Foreword Review — Fall 2012
There is nothing particularly unique about storytelling. It happens countless times and in countless ways: bedtime stories are told to children; stories are conveyed in songs, movies, and television; and stories proliferate in newspapers, magazines, and books. Indeed, storytelling has been a staple of popular culture for centuries.
But storytelling is more unusual in the corporate culture. In this fascinating, instructive book, Paul Smith of The Procter & Gamble Company makes a compelling case for transferring the skill of storytelling to the business world. He points out that corporate storytelling has become accepted only recently. Today, Smith says, many leading companies “have assigned a high-level ‘corporate storyteller’ to capture and share their most important stories.” He also notes that a number of business schools have added storytelling courses.
Smith follows his own advice: He “leads with a story”—in fact, many stories—in virtually every chapter. As a result, Lead With a Story is both a treasure trove of stories that any corporate storyteller can use, as well as a comprehensive guidebook to storytelling. Because his focus is on managers, Smith organizes the book into these five distinct parts: Envision Success, Create an Environment for Winning, Energize the Team, Educate People, and Empower Others. The author weaves appropriate stories throughout each of these parts; in addition, he embeds how-to chapters within each that address such basics as story structure, stylistic elements, emotional appeal, the element of surprise, and metaphors and analogies. By interspersing the how-to chapters with storytelling chapters rather than lumping them into one potentially dry section, Smith keeps the reader engaged and motivated.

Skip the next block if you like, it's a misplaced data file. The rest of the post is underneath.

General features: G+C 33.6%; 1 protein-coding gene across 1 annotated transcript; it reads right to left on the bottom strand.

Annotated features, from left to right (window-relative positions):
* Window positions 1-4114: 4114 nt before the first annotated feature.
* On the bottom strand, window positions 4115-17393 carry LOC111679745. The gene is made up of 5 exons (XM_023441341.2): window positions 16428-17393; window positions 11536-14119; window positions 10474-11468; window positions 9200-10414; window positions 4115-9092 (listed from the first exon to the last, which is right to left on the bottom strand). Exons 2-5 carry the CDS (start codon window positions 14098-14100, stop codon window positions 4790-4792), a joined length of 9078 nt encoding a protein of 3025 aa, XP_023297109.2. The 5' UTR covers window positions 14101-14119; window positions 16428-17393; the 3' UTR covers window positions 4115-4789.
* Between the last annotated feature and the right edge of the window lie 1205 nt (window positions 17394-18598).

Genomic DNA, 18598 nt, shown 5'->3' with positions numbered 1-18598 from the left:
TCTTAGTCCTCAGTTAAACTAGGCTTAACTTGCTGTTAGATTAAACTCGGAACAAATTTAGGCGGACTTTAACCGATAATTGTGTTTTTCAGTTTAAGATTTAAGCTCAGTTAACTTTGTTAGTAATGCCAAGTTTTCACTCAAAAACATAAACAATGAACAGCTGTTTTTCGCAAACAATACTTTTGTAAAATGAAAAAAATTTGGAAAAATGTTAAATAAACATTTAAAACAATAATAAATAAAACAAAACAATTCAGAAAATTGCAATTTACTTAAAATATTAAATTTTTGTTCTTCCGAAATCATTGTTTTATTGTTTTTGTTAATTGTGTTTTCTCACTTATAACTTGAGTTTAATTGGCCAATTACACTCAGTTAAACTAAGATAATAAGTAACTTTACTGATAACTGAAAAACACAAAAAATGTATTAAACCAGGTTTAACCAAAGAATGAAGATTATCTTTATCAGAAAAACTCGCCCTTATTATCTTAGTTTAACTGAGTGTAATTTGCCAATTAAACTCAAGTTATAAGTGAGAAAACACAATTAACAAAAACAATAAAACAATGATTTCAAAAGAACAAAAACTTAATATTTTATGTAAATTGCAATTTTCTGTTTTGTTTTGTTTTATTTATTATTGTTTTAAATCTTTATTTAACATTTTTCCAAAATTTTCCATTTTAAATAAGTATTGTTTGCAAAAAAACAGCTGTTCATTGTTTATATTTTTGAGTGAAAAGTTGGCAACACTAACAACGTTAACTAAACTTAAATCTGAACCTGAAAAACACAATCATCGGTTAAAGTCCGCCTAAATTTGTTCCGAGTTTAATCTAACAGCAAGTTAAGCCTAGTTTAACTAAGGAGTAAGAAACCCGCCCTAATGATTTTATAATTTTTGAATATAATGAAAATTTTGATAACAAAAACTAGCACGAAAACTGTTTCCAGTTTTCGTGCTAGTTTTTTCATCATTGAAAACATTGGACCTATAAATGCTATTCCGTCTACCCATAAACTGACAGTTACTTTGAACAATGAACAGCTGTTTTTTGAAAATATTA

Many of Smith’s stories are so relevant and have such impact that they could easily be used by most any corporate storyteller. But the real value of Lead With a Story goes beyond the compendium of tales it contains. This book lays out a solid rationale for corporate storytelling and provides in-depth training in this specialized skill. Smith helps readers understand and overcome common barriers to storytelling, provides a story-structure template and a story elements checklist, and includes chapter summaries and exercises—all of inestimable value to anyone who wants to be an effective corporate storyteller.
Paul Smith is the consummate storyteller, but he is also a generous, sharing teacher who imparts a great deal of wisdom in his book. This is a highly readable volume that should benefit managers everywhere.